Alabama Chief Justice fights back against same-sex marriage complaints

MONTGOMERY, Ala. (WIAT) — Alabama Chief Justice Roy Moore held a press conference Wednesday afternoon to address, what he called, ‘marriage complaints’ filed with the Judicial Inquiry Commission (JIC) of Alabama. Moore and his attorneys listed the Southern Poverty Law Center and other organizations, as well as LGBTQ individuals as the ones behind those complaints.

“This is not about ethics,” Moore said.  “This is about marriage, and it’s about my legal judgments which I’ve issued in Administrative Orders, which is in my capacity as Chief Justice.”

In January, Moore said some of the complainants publicly protested those orders by holding a same-sex marriage ceremony on the steps of the Alabama Judicial Building.  He specifically referred to Ambrosia Starling, who Moore said led the group.

“This person, and some of the people around her, would have been said to have a mental disorder-gender identity disorder according to the Diagnostic Statistical Manual of the American Psychiatric Association,” said Moore.  He went on to say that Starling first violated a court order and is now bringing complaints against him.

Moore and his attorneys are asking the JIC to dismiss the complaints against him. He said the SPLC has an agenda, and that he has “been in this position before.”  Moore also doesn’t believe that the JIC has any jurisdiction in the matter.

“This is a legal debate between the affect of a state order and a federal order, and all of the Alabama Supreme Court have collectively spoken and they have held up those continuing effects of the orders,” said Moore.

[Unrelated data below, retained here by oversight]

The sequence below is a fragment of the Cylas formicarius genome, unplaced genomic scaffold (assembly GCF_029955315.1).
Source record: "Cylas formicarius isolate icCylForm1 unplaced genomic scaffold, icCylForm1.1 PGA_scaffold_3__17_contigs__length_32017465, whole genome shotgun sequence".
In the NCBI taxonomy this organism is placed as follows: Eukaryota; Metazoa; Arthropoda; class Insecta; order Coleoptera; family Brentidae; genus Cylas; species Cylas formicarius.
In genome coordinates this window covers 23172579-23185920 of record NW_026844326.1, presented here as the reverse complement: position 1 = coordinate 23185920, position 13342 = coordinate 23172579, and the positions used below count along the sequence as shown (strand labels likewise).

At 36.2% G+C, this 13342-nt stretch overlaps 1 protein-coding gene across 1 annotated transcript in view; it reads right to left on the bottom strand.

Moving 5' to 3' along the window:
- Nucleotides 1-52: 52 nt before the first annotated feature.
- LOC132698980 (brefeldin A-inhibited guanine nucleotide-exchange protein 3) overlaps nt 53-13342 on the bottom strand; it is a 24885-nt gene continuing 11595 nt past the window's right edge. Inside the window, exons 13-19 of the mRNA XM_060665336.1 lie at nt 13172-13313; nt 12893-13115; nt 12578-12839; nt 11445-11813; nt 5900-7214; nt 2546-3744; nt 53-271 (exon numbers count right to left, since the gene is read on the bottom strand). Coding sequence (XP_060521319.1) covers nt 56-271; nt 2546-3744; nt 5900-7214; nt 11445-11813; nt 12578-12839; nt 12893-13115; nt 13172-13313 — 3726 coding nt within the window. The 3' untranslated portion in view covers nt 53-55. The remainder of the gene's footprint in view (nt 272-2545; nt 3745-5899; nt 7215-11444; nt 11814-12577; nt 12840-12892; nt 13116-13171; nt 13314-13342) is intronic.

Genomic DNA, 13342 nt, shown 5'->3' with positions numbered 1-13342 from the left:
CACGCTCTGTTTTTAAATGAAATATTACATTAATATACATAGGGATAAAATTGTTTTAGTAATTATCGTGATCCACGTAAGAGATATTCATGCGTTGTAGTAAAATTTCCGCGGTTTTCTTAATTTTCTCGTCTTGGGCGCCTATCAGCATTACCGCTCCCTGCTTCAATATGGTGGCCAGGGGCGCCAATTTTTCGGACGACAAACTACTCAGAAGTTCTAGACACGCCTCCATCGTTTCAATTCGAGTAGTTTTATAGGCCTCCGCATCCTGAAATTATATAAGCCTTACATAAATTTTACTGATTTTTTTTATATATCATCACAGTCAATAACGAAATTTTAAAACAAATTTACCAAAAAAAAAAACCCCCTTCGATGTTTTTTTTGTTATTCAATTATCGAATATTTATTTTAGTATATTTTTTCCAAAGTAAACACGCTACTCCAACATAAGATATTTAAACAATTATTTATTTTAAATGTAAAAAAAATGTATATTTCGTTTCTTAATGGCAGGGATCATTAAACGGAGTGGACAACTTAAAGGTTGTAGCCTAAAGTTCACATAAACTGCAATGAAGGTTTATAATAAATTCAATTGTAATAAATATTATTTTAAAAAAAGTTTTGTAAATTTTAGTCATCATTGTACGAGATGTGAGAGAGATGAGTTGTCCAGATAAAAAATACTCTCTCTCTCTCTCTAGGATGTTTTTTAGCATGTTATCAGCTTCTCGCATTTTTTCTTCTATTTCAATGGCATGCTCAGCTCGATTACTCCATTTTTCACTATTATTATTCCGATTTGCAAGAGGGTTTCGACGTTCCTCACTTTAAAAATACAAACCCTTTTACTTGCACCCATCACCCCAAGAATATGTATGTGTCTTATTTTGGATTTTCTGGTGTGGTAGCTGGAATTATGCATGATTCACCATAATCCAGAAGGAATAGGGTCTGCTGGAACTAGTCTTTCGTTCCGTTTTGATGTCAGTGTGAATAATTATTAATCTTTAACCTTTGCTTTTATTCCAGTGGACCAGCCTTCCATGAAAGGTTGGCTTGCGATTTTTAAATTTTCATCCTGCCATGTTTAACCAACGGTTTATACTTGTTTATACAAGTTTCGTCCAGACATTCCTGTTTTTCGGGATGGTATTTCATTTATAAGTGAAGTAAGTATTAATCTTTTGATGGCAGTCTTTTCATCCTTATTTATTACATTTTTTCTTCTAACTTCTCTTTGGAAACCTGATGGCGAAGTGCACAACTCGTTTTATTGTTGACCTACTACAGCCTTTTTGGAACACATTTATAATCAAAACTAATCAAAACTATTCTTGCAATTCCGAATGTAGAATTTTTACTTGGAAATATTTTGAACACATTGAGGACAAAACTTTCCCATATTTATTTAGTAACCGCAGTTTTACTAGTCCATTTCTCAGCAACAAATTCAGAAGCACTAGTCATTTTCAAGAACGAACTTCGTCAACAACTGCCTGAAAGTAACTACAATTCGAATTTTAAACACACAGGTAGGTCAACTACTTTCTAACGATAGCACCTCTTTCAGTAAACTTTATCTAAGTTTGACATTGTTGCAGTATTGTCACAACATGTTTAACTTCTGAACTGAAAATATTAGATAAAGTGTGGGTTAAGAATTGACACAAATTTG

The Chief Justice also denies have specifically ordered probate judges to stop issuing same-sex marriage licenses in his Administrative Orders.

“Neither of which told anyone to disobey a federal court order,” he said.  “I’ve just seen it so much in the press and media and I’m tired of hearing it from the SPLC and others.  There is nothing written that you will find that I told anybody to disobey federal court orders.  That’s not what I said.  I upheld the state of the Alabama Supreme Court’s injunctions in API.  There’s a big difference.”

Protestors who waited outside of Moore’s press conference disagreed.

“To say that he didn’t because he never told them, verbatim, disobey the law, doesn’t make it any less of a crime,” said Lynn Hopkins, a minister in Montgomery. Protestors sat on the steps of the Judicial Building, holding signs.

The SPLC president, Richard Cohen sent CBS 42 a statement reacting to Moore’s press conference:

“Justice Moore has apparently not read the ethics complaints that we have filed against him.  Those complaints focus not on his judicial opinions, but on his extrajudicial actions and statements urging defiance of the rulings of the U.S. Supreme Court.  But, Justice Moore is right about one thing.  We do have a political agenda.  It is called upholding the rule of law.”

In addition to the SPLC, complaints were also filed by People for American Way, Human Rights Campaign and various gay, lesbian, bisexual and transgender individuals.

 

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